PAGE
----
Letters to the Editor
Evaluating Lymphadenopathy Using Lymph Node FNA
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Am Fam Physician. 2004 Jul 15;70(2):258.
to the editor: I read with great interest the article by Drs. Bazemore and Smucker, “Lymphadenopathy and Malignancy.”1 My colleagues and I recently reviewed the lymph node fine-needle aspiration (FNA) results on superficial and deeply seated lymph nodes from 439 patients with and without a previous diagnosis of malignancy.2 We found that patients in our series2 with a history of malignancy were more than twice as likely to show malignancy on lymph node FNA compared with those without such a history (87 percent versus 41 percent) in our series.2 This is an important detail to elicit in the history, supported by our data, but perhaps so obvious as to not have been mentioned more explicitly in the article.1
Also, the authors1 recommend excisional biopsy as the initial diagnostic procedure of choice for lymphadenopathy. Lymph node FNA has its limitations. Differentiating between malignant and reactive lymphoid proliferations has traditionally been the most challenging aspect of lymph node FNA cytology,3 especially with low-grade lymphoma. However, the routine use of ancillary studies such as flow cytometry in conjunction with cytologic findings improves diagnostic accuracy to the point that lymph node FNA is quite comparable to excisional biopsy in making that distinction. Immunocytochemistry, in situ hybridization, and polymerase chain reaction also can be performed on lymph node FNA specimens, and core or excisional biopsy can always be performed after lymph node FNA to confirm or further classify lymphoproliferative disorders for prognostication. For diagnosing metastatic malignancy, lymph node FNA is excellent, given that “foreign cells are easily visualized in [a] background of lymphoid elements.”4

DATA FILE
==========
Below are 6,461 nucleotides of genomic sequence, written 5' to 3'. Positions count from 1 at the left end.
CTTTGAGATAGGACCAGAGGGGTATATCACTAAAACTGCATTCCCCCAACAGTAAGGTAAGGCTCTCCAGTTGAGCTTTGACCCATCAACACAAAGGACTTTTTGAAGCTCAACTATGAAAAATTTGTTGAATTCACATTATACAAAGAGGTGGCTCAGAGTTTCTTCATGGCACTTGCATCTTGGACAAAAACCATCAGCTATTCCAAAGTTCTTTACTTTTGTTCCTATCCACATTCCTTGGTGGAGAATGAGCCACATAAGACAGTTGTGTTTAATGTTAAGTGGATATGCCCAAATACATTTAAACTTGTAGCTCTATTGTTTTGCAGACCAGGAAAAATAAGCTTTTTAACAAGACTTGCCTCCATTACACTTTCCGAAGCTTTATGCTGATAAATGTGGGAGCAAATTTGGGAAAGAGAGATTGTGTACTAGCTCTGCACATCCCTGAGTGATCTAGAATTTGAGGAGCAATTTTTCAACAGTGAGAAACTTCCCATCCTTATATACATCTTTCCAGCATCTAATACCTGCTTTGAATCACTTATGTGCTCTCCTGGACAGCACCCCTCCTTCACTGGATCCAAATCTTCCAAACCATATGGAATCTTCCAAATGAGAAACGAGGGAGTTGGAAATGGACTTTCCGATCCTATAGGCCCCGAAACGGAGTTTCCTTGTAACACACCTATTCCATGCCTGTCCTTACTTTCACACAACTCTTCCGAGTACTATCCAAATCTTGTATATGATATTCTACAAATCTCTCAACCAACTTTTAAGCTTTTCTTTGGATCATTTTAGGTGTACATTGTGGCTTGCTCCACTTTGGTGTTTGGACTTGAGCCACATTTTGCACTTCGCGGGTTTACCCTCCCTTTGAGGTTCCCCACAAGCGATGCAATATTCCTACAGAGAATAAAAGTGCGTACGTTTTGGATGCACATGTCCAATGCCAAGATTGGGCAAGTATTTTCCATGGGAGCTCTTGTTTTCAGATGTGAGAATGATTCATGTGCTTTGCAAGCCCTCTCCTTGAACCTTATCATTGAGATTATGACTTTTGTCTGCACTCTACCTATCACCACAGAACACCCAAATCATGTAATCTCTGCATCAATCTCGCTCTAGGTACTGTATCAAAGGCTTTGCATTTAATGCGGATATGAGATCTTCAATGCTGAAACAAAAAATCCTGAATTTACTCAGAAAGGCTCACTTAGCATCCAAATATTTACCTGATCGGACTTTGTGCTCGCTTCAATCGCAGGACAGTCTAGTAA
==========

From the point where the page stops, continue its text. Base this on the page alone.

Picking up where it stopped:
Lymph node FNA is a cost-effective, valuable tool for the primary diagnosis of lymph nodes containing metastatic or hematologic malignancy, and for staging or monitoring of relapse in patients with known malignancy.5 Provisional diagnoses can be made rapidly in the clinic using the Diff-Quik staining method. Lymph node FNA is a safe and simple technique that can be used to sample lymph nodes in multiple sites or surgically inaccessible sites (under ultrasonography or computed tomography guidance), and in patients who might not tolerate a surgical biopsy procedure. Physicians can always proceed with excisional biopsy if indicated on lymph node FNA “triage.” Given these strengths, I was surprised that the authors did not more enthusiastically recommend lymph node FNA for evaluating lymphadenopathy.
1. Bazemore AW, Smucker DR. Lymphadenopathy and malignancy. Am Fam Physician. 2002;66:2103–10.
2. Schafernak KT, Kluskens LF, Ariga R, Reddy VB, Gattuso P. Fine-needle aspiration of superficial and deeply seated lymph nodes on patients with and without a history of malignancy: review of 439 cases. Diagn Cytopathol. 2003;29:315–9.
3. Stewart CJ, Duncan JA, Farquharson M, Richmond J. Fine needle aspiration cytology diagnosis of malignant lymphoma and reactive lymphoid hyperplasia. J Clin Pathol. 1998;51:197–203.
4. Saboorian MH, Ashfaq R. The use of fine needle aspiration biopsy in the evaluation of lymphadenopathy. Semin Diagn Pathol. 2001;18:110–23.
5. Buley ID. Fine needle aspiration of lymph nodes. J Clin Pathol. 1998;51:881–5.
editor’s note: This letter was sent to the authors of “Lymphadenopathy and Malignancy,” who declined to reply.
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